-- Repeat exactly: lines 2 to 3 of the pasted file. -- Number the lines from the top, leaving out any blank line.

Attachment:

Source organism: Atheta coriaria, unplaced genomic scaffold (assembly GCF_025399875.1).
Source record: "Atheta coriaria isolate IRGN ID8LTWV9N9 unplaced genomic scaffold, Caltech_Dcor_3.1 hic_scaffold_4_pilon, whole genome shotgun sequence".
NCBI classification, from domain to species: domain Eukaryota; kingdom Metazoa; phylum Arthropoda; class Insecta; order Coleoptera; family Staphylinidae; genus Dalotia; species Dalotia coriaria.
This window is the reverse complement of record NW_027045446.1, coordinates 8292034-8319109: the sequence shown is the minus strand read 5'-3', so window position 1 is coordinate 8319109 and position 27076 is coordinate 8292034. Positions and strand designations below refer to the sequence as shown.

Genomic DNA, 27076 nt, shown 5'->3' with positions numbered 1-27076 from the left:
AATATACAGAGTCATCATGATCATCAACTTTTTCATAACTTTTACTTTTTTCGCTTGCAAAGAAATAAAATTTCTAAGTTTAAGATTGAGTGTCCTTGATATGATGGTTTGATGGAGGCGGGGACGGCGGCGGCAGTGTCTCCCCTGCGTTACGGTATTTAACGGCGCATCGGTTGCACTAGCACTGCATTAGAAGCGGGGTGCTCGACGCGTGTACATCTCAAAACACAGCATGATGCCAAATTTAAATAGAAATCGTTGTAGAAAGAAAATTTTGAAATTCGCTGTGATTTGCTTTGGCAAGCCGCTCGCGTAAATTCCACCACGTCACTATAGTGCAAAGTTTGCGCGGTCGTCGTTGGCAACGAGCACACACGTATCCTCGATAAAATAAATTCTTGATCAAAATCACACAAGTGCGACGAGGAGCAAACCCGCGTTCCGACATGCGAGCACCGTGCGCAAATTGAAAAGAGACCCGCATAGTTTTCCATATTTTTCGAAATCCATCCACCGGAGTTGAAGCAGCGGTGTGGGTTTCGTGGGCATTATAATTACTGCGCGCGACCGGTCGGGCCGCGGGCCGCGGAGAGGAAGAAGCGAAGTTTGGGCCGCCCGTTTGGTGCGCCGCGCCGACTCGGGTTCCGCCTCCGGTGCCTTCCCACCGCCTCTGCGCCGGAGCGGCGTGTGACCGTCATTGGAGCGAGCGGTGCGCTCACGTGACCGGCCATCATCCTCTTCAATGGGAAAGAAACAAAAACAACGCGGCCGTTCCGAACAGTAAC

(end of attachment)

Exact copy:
Source record: "Atheta coriaria isolate IRGN ID8LTWV9N9 unplaced genomic scaffold, Caltech_Dcor_3.1 hic_scaffold_4_pilon, whole genome shotgun sequence".
NCBI classification, from domain to species: domain Eukaryota; kingdom Metazoa; phylum Arthropoda; class Insecta; order Coleoptera; family Staphylinidae; genus Dalotia; species Dalotia coriaria.